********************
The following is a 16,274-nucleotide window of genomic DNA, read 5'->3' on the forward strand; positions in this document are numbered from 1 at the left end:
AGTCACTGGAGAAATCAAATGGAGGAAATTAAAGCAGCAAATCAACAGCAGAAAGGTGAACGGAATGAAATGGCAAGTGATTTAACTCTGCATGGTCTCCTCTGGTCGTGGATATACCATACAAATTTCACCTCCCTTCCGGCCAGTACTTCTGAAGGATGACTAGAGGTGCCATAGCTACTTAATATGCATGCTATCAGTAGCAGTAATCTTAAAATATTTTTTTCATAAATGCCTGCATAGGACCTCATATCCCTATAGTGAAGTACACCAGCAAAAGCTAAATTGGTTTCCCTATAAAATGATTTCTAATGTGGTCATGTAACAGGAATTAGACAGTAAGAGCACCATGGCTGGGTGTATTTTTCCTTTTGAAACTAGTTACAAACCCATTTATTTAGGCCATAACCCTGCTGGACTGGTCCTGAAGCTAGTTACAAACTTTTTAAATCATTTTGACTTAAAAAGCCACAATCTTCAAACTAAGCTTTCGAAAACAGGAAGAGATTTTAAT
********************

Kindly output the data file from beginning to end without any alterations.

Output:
The following is a 16,274-nucleotide window of genomic DNA, read 5'->3' on the forward strand; positions in this document are numbered from 1 at the left end:
AGTCACTGGAGAAATCAAATGGAGGAAATTAAAGCAGCAAATCAACAGCAGAAAGGTGAACGGAATGAAATGGCAAGTGATTTAACTCTGCATGGTCTCCTCTGGTCGTGGATATACCATACAAATTTCACCTCCCTTCCGGCCAGTACTTCTGAAGGATGACTAGAGGTGCCATAGCTACTTAATATGCATGCTATCAGTAGCAGTAATCTTAAAATATTTTTTTCATAAATGCCTGCATAGGACCTCATATCCCTATAGTGAAGTACACCAGCAAAAGCTAAATTGGTTTCCCTATAAAATGATTTCTAATGTGGTCATGTAACAGGAATTAGACAGTAAGAGCACCATGGCTGGGTGTATTTTTCCTTTTGAAACTAGTTACAAACCCATTTATTTAGGCCATAACCCTGCTGGACTGGTCCTGAAGCTAGTTACAAACTTTTTAAATCATTTTGACTTAAAAAGCCACAATCTTCAAACTAAGCTTTCGAAAACAGGAAGAGATTTTAAT